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UC MagazineUC MagazineUniversity of Cincinnati

UC Magazine

Awareness across America

UC student to cycle cross-country in support of disabilities

by Marisa Whitaker

The idea of bicycling 4,000 miles from the west coast to Washington, D.C. may seem intimidating to most, but for the volunteers of Journey of Hope, it is a rewarding summer endeavor.

Mike McMahon, third-year aerospace engineering student and Pi Kappa Phi member at the University of Cincinnati, will be one of the participants in the six-week Journey of Hope venture this summer. McMahon loves what he is doing with the fraternity. Already, he has helped out with events for people with disabilities and built play units. He says has been blown away by the amazing individuals he meets through these projects.

The organization, Push America, plans this cross-country trip from June 1 to Aug. 10, 2013, as a way for fraternity members of Pi Kappa Phi to get involved in improving lives for people with disabilities. Over the course of their trip, the volunteers will assist local organizations and cultivate awareness in that community.

McMahon is the only UC student participating in the Journey of Hope this year. He has never been an avid bike rider and, with training, is working on biking 55 miles every week.

“The first time I was testing out clip-in pedals, I fell over in the parking lot,” he recalls with a laugh.

Of the three Journey of Hope routes, McMahon hopes he will be a part of the one that starts from Seattle because it goes through Cincinnati. Every morning the group of 30 will cycle until noon and stop in a nearby city for a “friendship visit.” During these visits, the volunteers will host dances for individuals with disabilities and help the local organizations with fundraising. The funds that McMahon raises pre-departure will go to these organizations along the way.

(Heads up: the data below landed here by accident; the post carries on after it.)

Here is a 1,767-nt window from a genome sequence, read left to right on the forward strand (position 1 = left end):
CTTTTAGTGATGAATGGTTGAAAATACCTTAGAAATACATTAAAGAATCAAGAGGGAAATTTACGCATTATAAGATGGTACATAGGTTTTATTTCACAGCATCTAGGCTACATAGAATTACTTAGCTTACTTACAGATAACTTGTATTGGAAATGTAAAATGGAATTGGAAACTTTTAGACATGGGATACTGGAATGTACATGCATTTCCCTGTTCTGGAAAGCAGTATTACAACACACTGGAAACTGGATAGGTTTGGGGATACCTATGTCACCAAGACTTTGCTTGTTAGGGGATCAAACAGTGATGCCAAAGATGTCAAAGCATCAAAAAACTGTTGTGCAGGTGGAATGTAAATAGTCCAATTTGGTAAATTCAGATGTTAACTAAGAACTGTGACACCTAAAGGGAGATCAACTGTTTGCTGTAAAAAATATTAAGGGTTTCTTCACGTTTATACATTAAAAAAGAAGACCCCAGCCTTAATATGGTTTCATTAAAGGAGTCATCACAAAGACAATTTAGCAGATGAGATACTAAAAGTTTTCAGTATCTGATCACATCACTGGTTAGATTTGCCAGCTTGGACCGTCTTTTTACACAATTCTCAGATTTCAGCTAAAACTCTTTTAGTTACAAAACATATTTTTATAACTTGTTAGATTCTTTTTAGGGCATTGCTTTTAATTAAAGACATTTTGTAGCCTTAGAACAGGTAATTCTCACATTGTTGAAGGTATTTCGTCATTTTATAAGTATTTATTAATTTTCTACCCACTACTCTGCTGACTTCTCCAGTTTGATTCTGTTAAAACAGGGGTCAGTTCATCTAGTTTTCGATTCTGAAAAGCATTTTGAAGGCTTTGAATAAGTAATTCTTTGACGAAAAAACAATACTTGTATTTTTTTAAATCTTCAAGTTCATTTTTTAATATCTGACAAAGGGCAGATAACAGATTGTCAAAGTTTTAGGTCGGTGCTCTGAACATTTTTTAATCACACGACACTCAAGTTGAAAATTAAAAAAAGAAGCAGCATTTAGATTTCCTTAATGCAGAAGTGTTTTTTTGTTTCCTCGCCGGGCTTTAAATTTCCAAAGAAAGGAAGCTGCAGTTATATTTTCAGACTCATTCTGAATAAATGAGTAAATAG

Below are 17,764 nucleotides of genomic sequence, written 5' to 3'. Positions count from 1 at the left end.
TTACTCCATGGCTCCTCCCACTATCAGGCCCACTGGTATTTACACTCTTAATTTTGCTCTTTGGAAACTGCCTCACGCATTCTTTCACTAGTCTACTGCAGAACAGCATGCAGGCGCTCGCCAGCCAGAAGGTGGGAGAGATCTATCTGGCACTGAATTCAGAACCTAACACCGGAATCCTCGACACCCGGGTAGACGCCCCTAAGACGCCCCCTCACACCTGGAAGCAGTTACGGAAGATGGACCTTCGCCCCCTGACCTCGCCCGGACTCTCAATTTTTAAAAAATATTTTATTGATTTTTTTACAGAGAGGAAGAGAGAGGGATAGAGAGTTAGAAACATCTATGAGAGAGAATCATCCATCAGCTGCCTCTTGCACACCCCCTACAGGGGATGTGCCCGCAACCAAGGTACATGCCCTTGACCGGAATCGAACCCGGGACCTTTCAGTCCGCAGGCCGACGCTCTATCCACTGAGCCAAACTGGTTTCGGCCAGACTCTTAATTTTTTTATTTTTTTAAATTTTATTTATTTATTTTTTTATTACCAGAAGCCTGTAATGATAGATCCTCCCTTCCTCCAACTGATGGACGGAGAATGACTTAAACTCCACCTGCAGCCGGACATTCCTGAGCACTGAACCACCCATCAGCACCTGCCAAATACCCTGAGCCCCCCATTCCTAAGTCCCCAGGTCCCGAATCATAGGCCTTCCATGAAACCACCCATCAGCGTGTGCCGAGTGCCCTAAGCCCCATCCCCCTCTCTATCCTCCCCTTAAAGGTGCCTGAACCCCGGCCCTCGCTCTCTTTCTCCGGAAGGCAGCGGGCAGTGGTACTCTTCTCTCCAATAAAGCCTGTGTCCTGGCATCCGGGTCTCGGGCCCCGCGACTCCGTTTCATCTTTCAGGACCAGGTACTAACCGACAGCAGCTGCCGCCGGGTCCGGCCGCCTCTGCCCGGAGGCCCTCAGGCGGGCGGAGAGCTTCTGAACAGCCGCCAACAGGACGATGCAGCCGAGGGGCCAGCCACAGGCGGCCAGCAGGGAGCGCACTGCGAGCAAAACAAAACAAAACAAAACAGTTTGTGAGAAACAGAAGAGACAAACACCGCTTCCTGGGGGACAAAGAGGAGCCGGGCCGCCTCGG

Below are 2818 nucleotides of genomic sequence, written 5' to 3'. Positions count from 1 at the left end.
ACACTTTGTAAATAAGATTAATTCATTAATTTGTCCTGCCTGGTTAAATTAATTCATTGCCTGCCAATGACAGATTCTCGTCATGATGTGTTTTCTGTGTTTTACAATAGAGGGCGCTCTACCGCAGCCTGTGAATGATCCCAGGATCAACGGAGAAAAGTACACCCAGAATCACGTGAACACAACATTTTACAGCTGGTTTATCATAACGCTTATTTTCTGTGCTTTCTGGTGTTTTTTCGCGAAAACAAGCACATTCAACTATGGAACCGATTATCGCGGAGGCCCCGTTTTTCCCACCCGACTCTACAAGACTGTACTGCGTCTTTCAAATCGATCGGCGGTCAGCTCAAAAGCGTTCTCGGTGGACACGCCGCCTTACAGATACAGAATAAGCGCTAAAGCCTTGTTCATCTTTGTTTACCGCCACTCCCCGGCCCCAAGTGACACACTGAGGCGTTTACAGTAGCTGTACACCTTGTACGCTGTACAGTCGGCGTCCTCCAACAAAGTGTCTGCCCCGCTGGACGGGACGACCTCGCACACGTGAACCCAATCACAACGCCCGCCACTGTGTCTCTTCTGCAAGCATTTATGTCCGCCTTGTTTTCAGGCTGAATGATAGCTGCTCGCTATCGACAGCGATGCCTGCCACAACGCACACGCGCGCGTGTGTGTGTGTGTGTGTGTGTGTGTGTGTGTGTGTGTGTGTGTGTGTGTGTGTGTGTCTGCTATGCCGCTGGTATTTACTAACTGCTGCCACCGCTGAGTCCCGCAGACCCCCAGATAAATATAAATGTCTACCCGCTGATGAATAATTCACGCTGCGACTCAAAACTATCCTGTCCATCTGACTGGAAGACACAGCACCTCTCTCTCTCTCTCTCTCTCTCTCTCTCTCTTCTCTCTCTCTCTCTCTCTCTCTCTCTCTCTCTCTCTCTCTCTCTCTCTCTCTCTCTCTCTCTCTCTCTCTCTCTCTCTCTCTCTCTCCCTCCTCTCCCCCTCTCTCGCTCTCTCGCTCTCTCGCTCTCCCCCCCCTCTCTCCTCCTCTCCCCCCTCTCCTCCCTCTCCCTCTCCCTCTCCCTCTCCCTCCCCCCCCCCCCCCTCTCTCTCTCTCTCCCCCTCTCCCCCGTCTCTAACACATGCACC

“I’m a little nervous because I don’t know what to expect,” says McMahon. “But mostly I’m just excited.”

Before joining Pi Kappa Phi, McMahon had never worked with disabled individuals. “My friend got me into it, and I saw just how much fun it could be,” he says.

The members of UC Pi Kappa Phi work with the Cincinnati Recreation Commission, Vineyard Church and Camp Allyn in Batavia. At Vineyard, they oversee and play with the kids at “Breathe Respites” -- giving parents a time to relax and letting the kids have fun together.

“The Respites are a blast,” McMahon says with enthusiasm. “You meet so many great people. There’s a kid who can fold origami with his foot and doesn’t even need instructions. I can’t even fold them with instructions.”

McMahon has also assisted at Camp Allyn building sensory trails for individuals with mental disabilities and at the Vineyard with a prom. “People who want to join Pi Kappa Phi do so because they want to be a part of Push America,” says McMahon.

Push America’s vision is to raise awareness about individuals with disabilities and to mitigate the negative stereotype commonly associated with fraternities.

Marisa Whitaker is a writing intern with UC Magazine.

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— posted January 2013